With the first solar thermal power plant in Latin America, Chile hopes to begin to alleviate its energy crisis, which threatens to further drive up the high cost of electricity and to hinder the growth of investment, especially in the mining industry.
“We have a structural problem, which is that energy in Chile is very costly, and this not only represents a hurdle for economic growth but also hurts the poor,” government spokesman Álvaro Elizalde told Tierramérica.
This means, he added, “that we have to simultaneously increase the energy supply to bring down prices while promoting non-conventional renewable energy (NCRE) sources.”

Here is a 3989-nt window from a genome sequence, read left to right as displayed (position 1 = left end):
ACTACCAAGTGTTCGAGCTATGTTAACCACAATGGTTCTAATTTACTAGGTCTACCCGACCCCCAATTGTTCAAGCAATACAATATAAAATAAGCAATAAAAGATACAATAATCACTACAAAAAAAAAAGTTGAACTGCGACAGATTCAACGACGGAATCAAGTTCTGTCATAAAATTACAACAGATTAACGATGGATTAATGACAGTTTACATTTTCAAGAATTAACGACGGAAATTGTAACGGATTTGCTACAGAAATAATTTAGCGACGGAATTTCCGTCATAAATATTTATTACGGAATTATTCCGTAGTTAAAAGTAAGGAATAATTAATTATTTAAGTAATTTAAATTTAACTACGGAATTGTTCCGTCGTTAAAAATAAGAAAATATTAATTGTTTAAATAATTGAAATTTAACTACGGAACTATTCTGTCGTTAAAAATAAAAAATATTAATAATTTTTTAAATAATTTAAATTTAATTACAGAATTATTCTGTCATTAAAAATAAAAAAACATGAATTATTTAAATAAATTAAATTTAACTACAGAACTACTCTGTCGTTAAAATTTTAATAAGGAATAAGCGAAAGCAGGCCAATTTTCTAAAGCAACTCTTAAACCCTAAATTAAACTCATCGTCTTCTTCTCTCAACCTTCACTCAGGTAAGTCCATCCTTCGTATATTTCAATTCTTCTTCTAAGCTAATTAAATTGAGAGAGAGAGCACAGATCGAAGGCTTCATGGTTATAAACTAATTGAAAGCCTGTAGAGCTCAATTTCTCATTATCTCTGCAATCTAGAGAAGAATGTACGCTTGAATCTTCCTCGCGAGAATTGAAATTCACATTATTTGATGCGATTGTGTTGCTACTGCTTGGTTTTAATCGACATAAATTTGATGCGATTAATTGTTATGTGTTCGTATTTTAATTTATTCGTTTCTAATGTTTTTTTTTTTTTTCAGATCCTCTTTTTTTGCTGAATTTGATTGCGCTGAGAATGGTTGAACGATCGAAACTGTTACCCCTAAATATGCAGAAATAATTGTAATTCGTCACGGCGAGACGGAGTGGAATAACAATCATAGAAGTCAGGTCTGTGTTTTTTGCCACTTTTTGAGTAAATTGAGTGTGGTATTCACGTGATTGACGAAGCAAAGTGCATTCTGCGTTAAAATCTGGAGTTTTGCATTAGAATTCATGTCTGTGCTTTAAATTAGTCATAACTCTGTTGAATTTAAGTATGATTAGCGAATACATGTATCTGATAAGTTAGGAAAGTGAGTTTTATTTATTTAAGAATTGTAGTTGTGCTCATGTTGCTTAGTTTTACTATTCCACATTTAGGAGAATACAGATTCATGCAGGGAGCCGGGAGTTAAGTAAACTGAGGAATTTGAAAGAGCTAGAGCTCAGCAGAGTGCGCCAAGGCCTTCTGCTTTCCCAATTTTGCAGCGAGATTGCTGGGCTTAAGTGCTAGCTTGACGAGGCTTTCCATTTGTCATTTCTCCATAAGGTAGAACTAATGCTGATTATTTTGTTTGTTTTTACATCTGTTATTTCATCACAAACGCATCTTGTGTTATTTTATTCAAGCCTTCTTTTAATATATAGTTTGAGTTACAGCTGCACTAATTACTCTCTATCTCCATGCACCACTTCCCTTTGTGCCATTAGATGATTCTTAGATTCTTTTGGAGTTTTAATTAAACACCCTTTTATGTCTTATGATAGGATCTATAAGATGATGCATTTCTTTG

The Spanish company Abengoa Solar, which has been operating in Chile since 1987, won the public tender in January to develop a solar tower plant with 110 MW capacity and 17.5 hours of thermal energy storage in molten salt.
The Concentración Solar de Potencia de Cerro Dominador plant, which began to be built in May by the company’s local subsidiary, Abengoa Solar Chile, is to come online in 2017 and will have a useful life of 30 years.